https://www.duolingo.com/EliasPitts

Downvoted when they shouldn't be

sometimes in Duolingo, actually quite a lot on Duolingo, people get downvoted because they make posts were they ask questions that people who would know more about languages would not ask. I think this is a real shame. They can't do anything about it that they don't know much about languages. And I've seen many great and big posts in Duolingo that are being upvoted and they should be, I'm not saying anything bad about them, but at the same time posts with questions some people would think are for stupid people get downvoted. I think We should see the discussions with more easy questions equal to big discussions. What do you think?

September 16, 2017

31 Comments


https://www.duolingo.com/MasterZsword

I find that shameful too, how a simple question about present French conjugation, for example, would be downvoted because most people know it. However, when it comes to basic questions, I would highly suggest looking it up in the search bar or searching it online before asking in the discussions. Most of those types of posts have been posted before. French conjugation, using the same example, is one that has been asked about often. So, I think there needs to be more effort placed on the questioner, but no one should downvote a post if the answer "seems" so obvious. People should remember that not everyone has the same knowledge as everyone else.

September 16, 2017

https://www.duolingo.com/EliasPitts

I absolutely agree with you!

September 16, 2017

https://www.duolingo.com/Fidget.S321

I don't think so but at least you say yes

September 17, 2017

https://www.duolingo.com/EstudanteYahoo

I have the same thought. I've already seen many basic questions being downvoted, and that makes me feel a kind of angry. Those people were born knowing everything, I guess. Furthermore, I think this might discourage someone on answer their questions, which would cause more difficulties on learning a language.

September 16, 2017

https://www.duolingo.com/EliasPitts

Yes, you're right. Actually, these kinds of downvoting are almost the same as laughing at people who know less that you

September 16, 2017

https://www.duolingo.com/CarolinaViking

Location is important. Asking German questions outside of the German forum, asking troubleshooting questions outside of that forum, or asking things not related specifically to duolingo amounts to lots of downvotes on those types of questions.

September 17, 2017

https://www.duolingo.com/Woof.
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Absolutely!

Also, I think that people shouldn't downvote posts like ''I'm new, can somebody please tell me how this website works?'' because they are just confused. They shouldn't have their posts downvoted just because they should figure it out for themselves. Most of the time when I see spam, it's by users who have just started and have no idea that their account could get deleted by doing this.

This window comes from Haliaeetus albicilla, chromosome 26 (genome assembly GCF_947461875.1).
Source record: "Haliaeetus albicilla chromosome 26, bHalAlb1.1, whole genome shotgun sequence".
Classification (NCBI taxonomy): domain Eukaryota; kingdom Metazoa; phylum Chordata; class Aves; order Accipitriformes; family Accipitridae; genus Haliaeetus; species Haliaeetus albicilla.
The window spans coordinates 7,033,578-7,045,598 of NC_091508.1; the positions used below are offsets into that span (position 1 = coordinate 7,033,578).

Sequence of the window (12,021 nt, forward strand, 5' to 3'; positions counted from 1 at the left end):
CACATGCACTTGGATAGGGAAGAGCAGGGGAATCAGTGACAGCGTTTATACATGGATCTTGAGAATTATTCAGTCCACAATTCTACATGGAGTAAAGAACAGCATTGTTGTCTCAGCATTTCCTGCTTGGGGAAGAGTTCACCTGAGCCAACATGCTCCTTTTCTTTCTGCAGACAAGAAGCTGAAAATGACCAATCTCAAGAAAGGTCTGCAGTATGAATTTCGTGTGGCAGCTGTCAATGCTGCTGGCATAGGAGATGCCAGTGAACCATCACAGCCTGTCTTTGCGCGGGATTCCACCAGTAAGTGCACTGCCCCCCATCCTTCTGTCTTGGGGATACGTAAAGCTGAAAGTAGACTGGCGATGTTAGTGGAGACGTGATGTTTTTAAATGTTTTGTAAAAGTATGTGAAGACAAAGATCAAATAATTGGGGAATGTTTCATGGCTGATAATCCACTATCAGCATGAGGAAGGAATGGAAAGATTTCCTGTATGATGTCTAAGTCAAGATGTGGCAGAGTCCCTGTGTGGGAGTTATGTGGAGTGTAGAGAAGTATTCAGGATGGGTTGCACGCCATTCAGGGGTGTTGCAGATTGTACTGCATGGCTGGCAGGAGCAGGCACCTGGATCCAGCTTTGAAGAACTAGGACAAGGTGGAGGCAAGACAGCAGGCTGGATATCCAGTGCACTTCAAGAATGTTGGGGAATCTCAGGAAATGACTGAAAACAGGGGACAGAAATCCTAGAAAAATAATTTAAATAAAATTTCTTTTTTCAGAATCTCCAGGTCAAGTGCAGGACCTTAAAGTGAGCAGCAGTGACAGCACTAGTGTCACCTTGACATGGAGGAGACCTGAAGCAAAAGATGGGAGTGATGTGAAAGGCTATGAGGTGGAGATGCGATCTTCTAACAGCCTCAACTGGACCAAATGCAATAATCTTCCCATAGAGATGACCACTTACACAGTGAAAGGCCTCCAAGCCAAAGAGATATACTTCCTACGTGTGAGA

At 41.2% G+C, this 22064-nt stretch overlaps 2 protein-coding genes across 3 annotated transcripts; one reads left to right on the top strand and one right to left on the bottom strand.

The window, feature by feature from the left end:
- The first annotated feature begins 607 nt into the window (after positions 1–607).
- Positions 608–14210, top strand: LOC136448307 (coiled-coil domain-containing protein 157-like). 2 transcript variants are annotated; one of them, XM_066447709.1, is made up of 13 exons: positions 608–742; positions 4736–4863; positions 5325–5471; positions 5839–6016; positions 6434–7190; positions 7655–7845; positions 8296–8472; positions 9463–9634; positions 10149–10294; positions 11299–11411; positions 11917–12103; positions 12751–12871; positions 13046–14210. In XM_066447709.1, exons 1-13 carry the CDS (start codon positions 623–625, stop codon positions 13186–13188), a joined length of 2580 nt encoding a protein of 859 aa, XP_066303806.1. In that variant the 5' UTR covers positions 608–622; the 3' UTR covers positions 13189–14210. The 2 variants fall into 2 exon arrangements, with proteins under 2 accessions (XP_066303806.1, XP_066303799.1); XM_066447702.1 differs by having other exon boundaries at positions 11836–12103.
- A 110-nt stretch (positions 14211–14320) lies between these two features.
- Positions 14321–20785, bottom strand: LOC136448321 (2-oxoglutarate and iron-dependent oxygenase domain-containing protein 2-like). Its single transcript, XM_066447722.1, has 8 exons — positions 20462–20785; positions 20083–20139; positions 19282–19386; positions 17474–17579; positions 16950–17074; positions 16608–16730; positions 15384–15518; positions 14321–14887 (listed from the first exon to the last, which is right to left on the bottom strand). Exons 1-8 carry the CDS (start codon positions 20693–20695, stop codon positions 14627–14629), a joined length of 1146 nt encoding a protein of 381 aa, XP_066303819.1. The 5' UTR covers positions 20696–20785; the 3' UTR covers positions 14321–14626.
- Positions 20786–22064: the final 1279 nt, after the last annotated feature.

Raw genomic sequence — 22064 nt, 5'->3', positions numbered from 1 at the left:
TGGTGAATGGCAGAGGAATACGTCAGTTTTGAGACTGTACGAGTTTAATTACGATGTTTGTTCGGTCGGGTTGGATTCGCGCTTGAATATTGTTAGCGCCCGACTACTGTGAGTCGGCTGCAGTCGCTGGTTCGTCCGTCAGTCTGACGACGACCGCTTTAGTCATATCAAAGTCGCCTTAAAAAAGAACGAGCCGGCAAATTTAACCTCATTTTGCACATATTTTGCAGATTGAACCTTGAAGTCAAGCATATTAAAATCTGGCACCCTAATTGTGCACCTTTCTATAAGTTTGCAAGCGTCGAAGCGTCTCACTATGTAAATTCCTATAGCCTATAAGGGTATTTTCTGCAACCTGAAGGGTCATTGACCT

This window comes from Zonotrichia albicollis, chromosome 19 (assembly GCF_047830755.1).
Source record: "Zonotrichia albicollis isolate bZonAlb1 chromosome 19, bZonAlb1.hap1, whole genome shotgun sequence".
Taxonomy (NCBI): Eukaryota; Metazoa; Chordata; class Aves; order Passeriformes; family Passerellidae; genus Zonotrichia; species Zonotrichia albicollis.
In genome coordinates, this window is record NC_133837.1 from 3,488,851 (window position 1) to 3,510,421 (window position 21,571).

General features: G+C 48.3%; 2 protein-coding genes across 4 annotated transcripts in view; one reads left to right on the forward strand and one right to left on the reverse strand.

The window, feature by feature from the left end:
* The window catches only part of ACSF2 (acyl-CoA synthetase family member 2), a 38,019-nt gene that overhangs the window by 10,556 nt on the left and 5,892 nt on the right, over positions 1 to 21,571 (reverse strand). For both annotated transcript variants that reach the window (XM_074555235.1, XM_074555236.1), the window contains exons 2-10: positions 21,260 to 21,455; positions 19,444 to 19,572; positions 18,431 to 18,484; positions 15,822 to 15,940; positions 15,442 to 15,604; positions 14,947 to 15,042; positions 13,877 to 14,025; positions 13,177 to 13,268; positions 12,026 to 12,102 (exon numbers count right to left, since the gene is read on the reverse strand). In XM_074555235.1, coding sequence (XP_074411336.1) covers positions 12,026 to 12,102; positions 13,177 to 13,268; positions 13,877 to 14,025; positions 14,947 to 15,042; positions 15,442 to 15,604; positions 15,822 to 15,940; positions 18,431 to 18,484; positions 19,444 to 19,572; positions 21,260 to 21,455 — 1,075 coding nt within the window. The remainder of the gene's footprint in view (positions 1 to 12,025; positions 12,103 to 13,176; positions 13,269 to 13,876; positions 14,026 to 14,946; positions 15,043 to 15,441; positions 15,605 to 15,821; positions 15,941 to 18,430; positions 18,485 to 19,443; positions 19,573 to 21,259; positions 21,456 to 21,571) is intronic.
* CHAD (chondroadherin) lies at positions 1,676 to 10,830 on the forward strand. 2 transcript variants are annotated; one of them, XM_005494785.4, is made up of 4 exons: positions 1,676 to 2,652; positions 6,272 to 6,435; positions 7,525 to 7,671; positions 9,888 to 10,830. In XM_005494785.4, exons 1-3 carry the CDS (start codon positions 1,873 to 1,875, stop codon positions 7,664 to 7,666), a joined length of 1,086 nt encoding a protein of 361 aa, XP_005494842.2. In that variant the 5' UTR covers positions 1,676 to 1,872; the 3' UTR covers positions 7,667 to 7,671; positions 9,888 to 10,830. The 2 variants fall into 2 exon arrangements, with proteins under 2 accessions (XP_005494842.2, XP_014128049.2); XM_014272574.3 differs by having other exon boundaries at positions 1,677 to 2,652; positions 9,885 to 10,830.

September 16, 2017

https://www.duolingo.com/TaliaStar

Hey Woof, I think you should sign up to be a Moderator

September 16, 2017

https://www.duolingo.com/Woof.
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Thank you :)! But to be honest, I think I would be the worst moderator ever.

September 16, 2017

https://www.duolingo.com/TaliaStar

You would not be the worst! I've seen your comments on posts, they follow the guidelines and you help people all the time. I see that you'r learning English as well, are you not a native English speaker or are you doing the reverse tree?

September 17, 2017

https://www.duolingo.com/Woof.
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The reverse tree. But I've read the guidelines for moderating and I'm not sure how well I could keep them, I have been pretty rude to people before, and I know that some people are a bit annoyed with how I spend so much time on the forums, but despite that my schedule just became extremely busy so I have a lot less time to go on the forums. But seriously, thank you :) You would probably be a great moderator.

September 17, 2017

https://www.duolingo.com/wombatua
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Oh, great. Another overly sensitive poster. Good heavens, downvoting is not a sign of a stain on one's character or something immoral. It's disagreement with a post, or the opinion that the post is spam, or is ridiculously repetitive, showing that the poster hasn't done any of their own research. For heaven's sake, don't take downvotes personally. Quite frankly, I think they should be used more liberally, given how many people don't bother to research a question that's been asked six thousand times.

September 16, 2017

https://www.duolingo.com/Arcaeca
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My thoughts exactly - I wish I could give you 9 more upvotes for this. Instead, take 9 more lingots; they're not useful for much else than extra upvotes anyway.

September 16, 2017

https://www.duolingo.com/nueby
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Out of the mouths of--wombats :-)

September 16, 2017

https://www.duolingo.com/CarolinaViking

Learn to have a thicker skin. The downvotew quite literally mean nothing.